About UNICEF Moldova
UNICEF in Moldova
WHO WE ARE
COUNTRY PROGRAMME IN BRIEF
Early Childhood Development:
The best start in life for future
The period of early childhood – from prenatal development to eight years of age – is a time of great potential and great risk. In this short space of time emotions are shaped, an understanding of the world is formed, the foundations of language are laid and the most significant proportion of brain development takes place. To ensure that all young children have the best start in life, UNICEF is promoting good parenting helping mothers and fathers to interact more with their children in a stimulating and non-violent environment. We ensure equitable access to preschool education by setting-up community centres in the neediest communities, training pre-school teachers and providing equipment and learning materials. We also support professional’s learning opportunities through mentoring an innovative approach to teaching and learning.
Getting all children in school for a quality learning
With falling school enrolment rates, deteriorating quality of education and a system heavily relying on old teaching methods, education is a top priority for UNICEF in Moldova. Through our work with the Government and communities, we aim that every child can access and complete quality basic education. A particular area of concern is inclusion of children with disabilities and Roma children who lag behind their peers because of stigma and discrimination. We carry out communication campaigns to change the social norms, train teachers and promote Child-Friendly Schools where children feel safe and protected and have an inclusive environment benefiting all.
Every child needs a caring and nonviolent family
Children have the right to grow-up in a loving and caring family, free from neglect, abuse and exploitation. In Moldova, as in many other countries in this region, many parents think that institutions can provide better care for their children than they can.
At the same time, corporal discipline at home and at school are widespread and socially accepted. Due to poverty, migration and lack of community-based services many children are thus vulnerable to institutionalization, trafficking and begging, and at risk of coming into contact with a child-unfriendly justice system, either as victims, witnesses or offenders.
Despite recent successes in the area of deinstitutionalisation, in particular children with disabilities and young children remain in institutions. However, the child and family welfare services at community-level are not yet well in place and well-connected to offer families support and alternatives to better care for their children. The justice system also needs further improvement to ensure that children are not re-victimised by the police or the court systems.
Therefore, UNICEF supports the Government to prevent abandonment of children, close residential institutions and create alternative social support services for children and families in need. UNICEF is also promoting non-violent discipline practices through raising awareness and communication for development campaigns enabling the system to identify, refer and address cases of violence. At the same time UNICEF is working with law enforcement agencies, public prosecution, judges and lawyers to systematically apply child-friendly procedures.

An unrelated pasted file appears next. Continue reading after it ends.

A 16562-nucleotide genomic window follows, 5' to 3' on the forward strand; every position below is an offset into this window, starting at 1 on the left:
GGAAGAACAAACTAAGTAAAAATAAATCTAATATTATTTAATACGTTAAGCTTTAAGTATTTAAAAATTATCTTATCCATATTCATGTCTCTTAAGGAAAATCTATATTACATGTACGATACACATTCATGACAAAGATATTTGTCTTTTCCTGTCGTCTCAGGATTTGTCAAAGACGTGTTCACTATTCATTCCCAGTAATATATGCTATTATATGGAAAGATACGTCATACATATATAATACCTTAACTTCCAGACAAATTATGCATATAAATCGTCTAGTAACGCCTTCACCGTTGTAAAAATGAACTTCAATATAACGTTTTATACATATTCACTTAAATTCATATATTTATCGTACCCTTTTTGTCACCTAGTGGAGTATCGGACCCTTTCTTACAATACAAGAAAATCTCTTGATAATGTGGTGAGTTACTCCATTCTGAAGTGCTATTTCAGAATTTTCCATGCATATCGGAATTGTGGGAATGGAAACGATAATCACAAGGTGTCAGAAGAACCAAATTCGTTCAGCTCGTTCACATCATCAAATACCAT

An age of opportunities and risks
Growing up can be challenging for children in Moldova. Lack of job opportunities, high rates of poverty, easy access to tobacco, alcohol and drugs, lack of parent’s supervision due to labor migration and lack of opportunities to spend free time often lead young people to unhealthy choices and decisions. UNICEF is addressing the needs of most at risk adolescents by developing youth friendly health and social services, supporting children and adolescents in conflict with the law, reducing stigma and discrimination towards HIV affected adolescents and young pregnant women. UNICEF is also giving a voice to young people through various innovative platforms, such as one minute videos, blogging and broadcasting, fostering their confidence, self-esteem and civic responsibility and helps them reach their full potential.
Addressing children’s vulnerabilities
Social protection is a set of public and private policies and programs aimed at preventing, reducing and eliminating economic and social vulnerabilities to poverty and deprivation. Social protection takes into account the multiple and interlinking causes of vulnerability, risk and resilience – addressing them by a wide range of activities across the sectors for the benefit of different groups of population, including children. UNICEF identifies four key areas in social protection particularly relevant for the rights of the children: social transfers, access to adequate and affordable social services, social support and care services and legislation and policy reform. UNICEF Moldova is supporting the Government in integrating the children into the social protection scheme through “child sensitive approach” on policy and budgeting. We actively support the Government in collecting, analyzing and using data for policy making, with particular attention to vulnerable groups, urban-rural and gender disaggregation.